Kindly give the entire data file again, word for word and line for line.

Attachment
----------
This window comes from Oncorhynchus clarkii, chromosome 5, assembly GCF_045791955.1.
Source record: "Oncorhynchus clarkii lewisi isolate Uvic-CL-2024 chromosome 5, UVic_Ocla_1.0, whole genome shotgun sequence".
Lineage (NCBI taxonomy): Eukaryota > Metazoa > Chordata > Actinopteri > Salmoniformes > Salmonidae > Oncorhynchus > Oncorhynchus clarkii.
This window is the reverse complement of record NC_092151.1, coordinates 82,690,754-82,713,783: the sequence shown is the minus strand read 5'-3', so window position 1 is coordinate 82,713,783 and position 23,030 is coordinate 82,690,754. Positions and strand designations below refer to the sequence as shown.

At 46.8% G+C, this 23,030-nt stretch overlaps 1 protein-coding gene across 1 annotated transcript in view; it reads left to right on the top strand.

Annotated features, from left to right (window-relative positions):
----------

This window comes from Oncorhynchus clarkii, chromosome 5, assembly GCF_045791955.1.
Source record: "Oncorhynchus clarkii lewisi isolate Uvic-CL-2024 chromosome 5, UVic_Ocla_1.0, whole genome shotgun sequence".
Lineage (NCBI taxonomy): Eukaryota > Metazoa > Chordata > Actinopteri > Salmoniformes > Salmonidae > Oncorhynchus > Oncorhynchus clarkii.
This window is the reverse complement of record NC_092151.1, coordinates 82,690,754-82,713,783: the sequence shown is the minus strand read 5'-3', so window position 1 is coordinate 82,713,783 and position 23,030 is coordinate 82,690,754. Positions and strand designations below refer to the sequence as shown.

At 46.8% G+C, this 23,030-nt stretch overlaps 1 protein-coding gene across 1 annotated transcript in view; it reads left to right on the top strand.

Annotated features, from left to right (window-relative positions):